Vocabulary

End the Confusion! (3) At the end vs. In the end

These two little phrases are often confusing for students, the only difference is a tiny wee preposition! They are high frequency so you do need to know them properly. The explanations will show you when you need to use ‘at’ and when to use ‘in’. Do the exercise at the end ūüėČ to check you’ve got them crystal clear.

AT THE END

Meaning: in the final part of something, when something ends

Juan is going back to Chile at the end of June.

We all got a certificate at the end of the course.

There’s a lovely park at the end of the road.

The play was a great success. At the end (= when it finished) everybody stood up and cheered.

IN THE END

Meaning 1: finally, after a long time; 

We got lost walking around the city but in the end we managed to find our hotel again.

It rained all morning but the sun came out in the end and I was able to take the dog for a walk.

Meaning 2: after considering everything, after all

We didn’t win the tournament but in the end what’s important is that everybody¬†really enjoyed themselves.

“Try not to get so stressed¬†about your interview,” said Harry. “In the end it’s just an interview. If you don’t get the job, there will be others.”

Exercise

Fill the gaps with ‘at’ or ‘in’

1. We’re looking forward to going to Mexico _____ the end of May.

2. The huge shark was coming towards me and I screamed, but it was just a dream _____ the end.

3. The best part of the party was ____ the end when there was an amazing firework display.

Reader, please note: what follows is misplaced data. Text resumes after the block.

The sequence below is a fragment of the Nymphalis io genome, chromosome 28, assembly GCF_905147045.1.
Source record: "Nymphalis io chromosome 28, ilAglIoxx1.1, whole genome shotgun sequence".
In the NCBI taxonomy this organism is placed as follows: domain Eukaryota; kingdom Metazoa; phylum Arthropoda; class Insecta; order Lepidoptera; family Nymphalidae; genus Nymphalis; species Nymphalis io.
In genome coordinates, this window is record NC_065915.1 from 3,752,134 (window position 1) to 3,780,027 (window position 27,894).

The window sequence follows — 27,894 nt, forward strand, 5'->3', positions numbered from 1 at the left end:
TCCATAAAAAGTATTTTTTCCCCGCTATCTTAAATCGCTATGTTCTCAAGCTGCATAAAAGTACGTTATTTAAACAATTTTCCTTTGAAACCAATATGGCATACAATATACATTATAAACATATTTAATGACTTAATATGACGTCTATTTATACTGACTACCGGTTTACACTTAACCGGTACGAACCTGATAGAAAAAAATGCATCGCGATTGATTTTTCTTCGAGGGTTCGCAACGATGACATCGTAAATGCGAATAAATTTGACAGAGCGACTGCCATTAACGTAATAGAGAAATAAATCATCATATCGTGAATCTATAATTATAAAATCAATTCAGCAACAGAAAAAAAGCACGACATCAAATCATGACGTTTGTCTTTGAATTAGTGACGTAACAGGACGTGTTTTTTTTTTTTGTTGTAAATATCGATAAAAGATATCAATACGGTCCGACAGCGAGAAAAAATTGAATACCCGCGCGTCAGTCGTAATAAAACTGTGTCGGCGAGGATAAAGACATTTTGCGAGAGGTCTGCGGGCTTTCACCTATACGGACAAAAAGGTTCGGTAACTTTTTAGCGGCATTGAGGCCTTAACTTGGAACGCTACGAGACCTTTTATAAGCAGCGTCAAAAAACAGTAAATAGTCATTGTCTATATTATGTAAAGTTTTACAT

4. _____ the end of the interview they offered Keira the job.

5. It wasn’t easy to choose a university but _____ the end Deborah decided on Glasgow.















Answers

  1. at
  2. in
  3. at
  4. at
  5. in
Vocabulary

End the Confusion (2): Lend or Borrow?

Cover_Twitter - End the Confusion!

LEND sth (TO sb)  / LEND sb sth

Meaning: Give something to somebody temporarily but then they have to return it.

Michael lent his computer to Charlie for the weekend.

Quick, can you lend me a pen?

I lent the money to Nicola! It wasn’t a gift! I’m expecting her to give it back.

 

BORROW sth (FROM sb)

Meaning: Take something temporarily that belongs to sb else with the intention of returning it.

That’s not Charlie’s computer. ¬†He’s borrowed it from Michael for the weekend.

Quick, can I borrow a pen?

Nicola’s not keeping the money. She’s just borrowing it from me.

TIP: ¬†Although the¬†prepositions TO and FROM are not always needed, by paying special attention to them, it will help you confuse ‘lend’ and ‘borrow’ less.

Exercise

Fill in the gaps with ‘borrow’ or ‘lend’ (in the correct form):

1. Can I _____ ten pounds? It’s urgent.
2. Can you _____ me ten pounds? ¬†It’s urgent.
3. If you’re not using your skateboard, can I _____ it?
4. I _____ your dictionary to John yesterday.¬†I hope you don’t mind.
5. You don’t need to buy the book. I’m sure you can _____ it from the library.
6. Is that your coat? No, I’ve _____ it from my sister.
7. I’m not going to _____ my brand new camera to Alan. No way!

8. Did you _____ my scissors? I can’t find them anywhere.















Answers1. borrow  2. lend  3. borrow  4. lent  5. borrow  6. borrowed  7. lend  8. borrow